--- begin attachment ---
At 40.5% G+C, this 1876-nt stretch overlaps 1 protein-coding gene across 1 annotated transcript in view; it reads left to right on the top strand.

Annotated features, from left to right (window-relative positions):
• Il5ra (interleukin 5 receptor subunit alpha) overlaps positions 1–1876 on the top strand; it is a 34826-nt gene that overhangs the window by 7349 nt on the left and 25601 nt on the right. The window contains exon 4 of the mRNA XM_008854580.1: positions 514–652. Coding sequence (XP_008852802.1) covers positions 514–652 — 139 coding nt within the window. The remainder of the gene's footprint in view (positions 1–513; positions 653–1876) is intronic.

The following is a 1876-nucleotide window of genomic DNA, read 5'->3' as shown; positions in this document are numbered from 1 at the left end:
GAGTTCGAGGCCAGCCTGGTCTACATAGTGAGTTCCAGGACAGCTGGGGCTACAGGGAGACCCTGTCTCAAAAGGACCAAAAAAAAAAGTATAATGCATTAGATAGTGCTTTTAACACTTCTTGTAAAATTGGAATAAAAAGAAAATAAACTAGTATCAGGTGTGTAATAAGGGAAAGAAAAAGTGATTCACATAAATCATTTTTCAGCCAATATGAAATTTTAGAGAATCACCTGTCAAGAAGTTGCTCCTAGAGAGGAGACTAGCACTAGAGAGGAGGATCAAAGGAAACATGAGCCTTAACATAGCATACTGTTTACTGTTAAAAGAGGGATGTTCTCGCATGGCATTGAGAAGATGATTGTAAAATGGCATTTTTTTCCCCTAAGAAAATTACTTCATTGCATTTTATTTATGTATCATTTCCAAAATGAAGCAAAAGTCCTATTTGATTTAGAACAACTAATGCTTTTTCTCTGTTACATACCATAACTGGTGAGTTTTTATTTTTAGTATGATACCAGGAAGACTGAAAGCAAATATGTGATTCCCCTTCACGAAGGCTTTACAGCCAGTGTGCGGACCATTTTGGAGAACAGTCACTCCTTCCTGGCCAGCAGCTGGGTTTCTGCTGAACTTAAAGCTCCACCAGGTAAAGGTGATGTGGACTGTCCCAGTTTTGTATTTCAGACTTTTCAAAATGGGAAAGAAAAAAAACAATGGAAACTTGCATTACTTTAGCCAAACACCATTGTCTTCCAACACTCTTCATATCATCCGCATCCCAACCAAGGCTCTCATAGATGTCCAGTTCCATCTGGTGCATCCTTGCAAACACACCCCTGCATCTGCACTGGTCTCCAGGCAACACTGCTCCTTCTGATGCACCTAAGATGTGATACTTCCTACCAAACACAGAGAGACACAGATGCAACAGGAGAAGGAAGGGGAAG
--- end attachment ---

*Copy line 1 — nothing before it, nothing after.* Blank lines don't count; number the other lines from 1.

At 40.5% G+C, this 1876-nt stretch overlaps 1 protein-coding gene across 1 annotated transcript in view; it reads left to right on the top strand.